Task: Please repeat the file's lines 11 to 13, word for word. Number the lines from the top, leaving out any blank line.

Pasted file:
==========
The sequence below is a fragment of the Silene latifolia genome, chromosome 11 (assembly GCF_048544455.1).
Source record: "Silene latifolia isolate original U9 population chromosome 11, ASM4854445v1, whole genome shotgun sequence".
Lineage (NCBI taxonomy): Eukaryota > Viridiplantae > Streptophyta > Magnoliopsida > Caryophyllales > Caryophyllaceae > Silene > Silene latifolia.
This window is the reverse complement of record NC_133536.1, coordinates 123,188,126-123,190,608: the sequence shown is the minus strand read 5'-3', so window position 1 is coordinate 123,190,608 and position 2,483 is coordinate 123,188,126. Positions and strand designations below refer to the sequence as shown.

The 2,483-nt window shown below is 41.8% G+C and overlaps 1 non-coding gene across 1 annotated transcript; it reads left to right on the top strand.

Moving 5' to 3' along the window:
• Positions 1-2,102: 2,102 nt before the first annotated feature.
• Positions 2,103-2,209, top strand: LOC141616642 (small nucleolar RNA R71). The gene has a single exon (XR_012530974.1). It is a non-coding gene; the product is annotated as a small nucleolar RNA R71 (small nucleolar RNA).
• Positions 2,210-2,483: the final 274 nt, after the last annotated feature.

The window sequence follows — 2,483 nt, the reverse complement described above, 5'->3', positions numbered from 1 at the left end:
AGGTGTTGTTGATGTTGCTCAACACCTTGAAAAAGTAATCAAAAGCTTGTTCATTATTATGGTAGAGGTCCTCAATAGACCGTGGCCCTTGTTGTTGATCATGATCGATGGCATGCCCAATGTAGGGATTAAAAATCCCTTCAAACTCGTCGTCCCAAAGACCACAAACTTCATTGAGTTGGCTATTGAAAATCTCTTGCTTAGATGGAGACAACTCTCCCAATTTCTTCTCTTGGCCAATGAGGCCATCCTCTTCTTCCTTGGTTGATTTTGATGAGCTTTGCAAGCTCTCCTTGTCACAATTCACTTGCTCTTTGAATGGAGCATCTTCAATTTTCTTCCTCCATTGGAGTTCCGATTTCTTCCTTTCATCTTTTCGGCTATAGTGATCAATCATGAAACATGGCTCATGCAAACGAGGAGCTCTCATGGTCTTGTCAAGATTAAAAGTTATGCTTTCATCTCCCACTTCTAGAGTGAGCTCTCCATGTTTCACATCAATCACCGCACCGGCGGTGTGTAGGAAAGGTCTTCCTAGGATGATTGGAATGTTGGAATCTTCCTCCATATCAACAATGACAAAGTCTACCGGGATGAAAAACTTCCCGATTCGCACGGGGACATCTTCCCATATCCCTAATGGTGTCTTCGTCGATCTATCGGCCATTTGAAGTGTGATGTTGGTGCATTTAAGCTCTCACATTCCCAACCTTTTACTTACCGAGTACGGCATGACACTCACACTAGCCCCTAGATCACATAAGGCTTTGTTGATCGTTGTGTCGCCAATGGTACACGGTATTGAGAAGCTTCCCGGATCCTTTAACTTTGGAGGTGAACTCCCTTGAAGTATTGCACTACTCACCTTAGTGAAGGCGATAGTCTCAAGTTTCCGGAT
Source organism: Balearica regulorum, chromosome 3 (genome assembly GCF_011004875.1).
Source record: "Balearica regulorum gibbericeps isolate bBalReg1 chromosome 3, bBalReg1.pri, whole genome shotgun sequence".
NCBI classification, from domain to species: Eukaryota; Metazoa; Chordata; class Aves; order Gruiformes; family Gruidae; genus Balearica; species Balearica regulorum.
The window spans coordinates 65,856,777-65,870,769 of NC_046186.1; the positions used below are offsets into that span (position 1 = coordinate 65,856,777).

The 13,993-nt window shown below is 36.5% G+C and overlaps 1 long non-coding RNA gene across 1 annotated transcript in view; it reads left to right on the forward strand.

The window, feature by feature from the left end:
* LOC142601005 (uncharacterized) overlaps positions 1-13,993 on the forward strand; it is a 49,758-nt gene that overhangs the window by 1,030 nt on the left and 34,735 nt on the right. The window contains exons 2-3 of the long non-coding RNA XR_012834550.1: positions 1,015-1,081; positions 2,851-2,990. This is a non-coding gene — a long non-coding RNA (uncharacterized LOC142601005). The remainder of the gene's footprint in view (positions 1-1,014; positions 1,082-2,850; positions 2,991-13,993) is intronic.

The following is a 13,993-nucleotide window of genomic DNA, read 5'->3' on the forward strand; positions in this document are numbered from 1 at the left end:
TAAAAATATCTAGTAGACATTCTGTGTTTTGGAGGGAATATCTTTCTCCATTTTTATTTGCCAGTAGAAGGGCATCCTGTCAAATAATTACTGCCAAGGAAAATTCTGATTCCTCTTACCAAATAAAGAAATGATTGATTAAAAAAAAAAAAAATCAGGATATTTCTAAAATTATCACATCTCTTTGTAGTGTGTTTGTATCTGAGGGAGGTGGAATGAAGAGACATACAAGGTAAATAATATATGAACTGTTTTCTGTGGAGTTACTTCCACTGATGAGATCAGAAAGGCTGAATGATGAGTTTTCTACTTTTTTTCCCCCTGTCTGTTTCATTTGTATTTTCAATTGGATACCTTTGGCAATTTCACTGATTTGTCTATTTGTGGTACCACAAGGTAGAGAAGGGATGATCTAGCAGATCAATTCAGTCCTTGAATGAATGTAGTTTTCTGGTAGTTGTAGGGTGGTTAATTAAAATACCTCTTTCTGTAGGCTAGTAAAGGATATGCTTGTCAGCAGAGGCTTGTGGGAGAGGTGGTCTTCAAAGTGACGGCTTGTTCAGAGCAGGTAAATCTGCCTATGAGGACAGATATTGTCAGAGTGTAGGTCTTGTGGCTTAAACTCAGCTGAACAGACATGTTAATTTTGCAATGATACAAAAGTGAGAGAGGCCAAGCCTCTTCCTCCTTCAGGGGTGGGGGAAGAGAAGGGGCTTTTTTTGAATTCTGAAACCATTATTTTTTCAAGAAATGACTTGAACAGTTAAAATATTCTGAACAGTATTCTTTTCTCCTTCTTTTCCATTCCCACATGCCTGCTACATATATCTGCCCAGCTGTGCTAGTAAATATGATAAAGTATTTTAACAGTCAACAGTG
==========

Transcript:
AGGTGTTGTTGATGTTGCTCAACACCTTGAAAAAGTAATCAAAAGCTTGTTCATTATTATGGTAGAGGTCCTCAATAGACCGTGGCCCTTGTTGTTGATCATGATCGATGGCATGCCCAATGTAGGGATTAAAAATCCCTTCAAACTCGTCGTCCCAAAGACCACAAACTTCATTGAGTTGGCTATTGAAAATCTCTTGCTTAGATGGAGACAACTCTCCCAATTTCTTCTCTTGGCCAATGAGGCCATCCTCTTCTTCCTTGGTTGATTTTGATGAGCTTTGCAAGCTCTCCTTGTCACAATTCACTTGCTCTTTGAATGGAGCATCTTCAATTTTCTTCCTCCATTGGAGTTCCGATTTCTTCCTTTCATCTTTTCGGCTATAGTGATCAATCATGAAACATGGCTCATGCAAACGAGGAGCTCTCATGGTCTTGTCAAGATTAAAAGTTATGCTTTCATCTCCCACTTCTAGAGTGAGCTCTCCATGTTTCACATCAATCACCGCACCGGCGGTGTGTAGGAAAGGTCTTCCTAGGATGATTGGAATGTTGGAATCTTCCTCCATATCAACAATGACAAAGTCTACCGGGATGAAAAACTTCCCGATTCGCACGGGGACATCTTCCCATATCCCTAATGGTGTCTTCGTCGATCTATCGGCCATTTGAAGTGTGATGTTGGTGCATTTAAGCTCTCACATTCCCAACCTTTTACTTACCGAGTACGGCATGACACTCACACTAGCCCCTAGATCACATAAGGCTTTGTTGATCGTTGTGTCGCCAATGGTACACGGTATTGAGAAGCTTCCCGGATCCTTTAACTTTGGAGGTGAACTCCCTTGAAGTATTGCACTACTCACCTTAGTGAAGGCGATAGTCTCAAGTTTCCGGAT
Source organism: Balearica regulorum, chromosome 3 (genome assembly GCF_011004875.1).
Source record: "Balearica regulorum gibbericeps isolate bBalReg1 chromosome 3, bBalReg1.pri, whole genome shotgun sequence".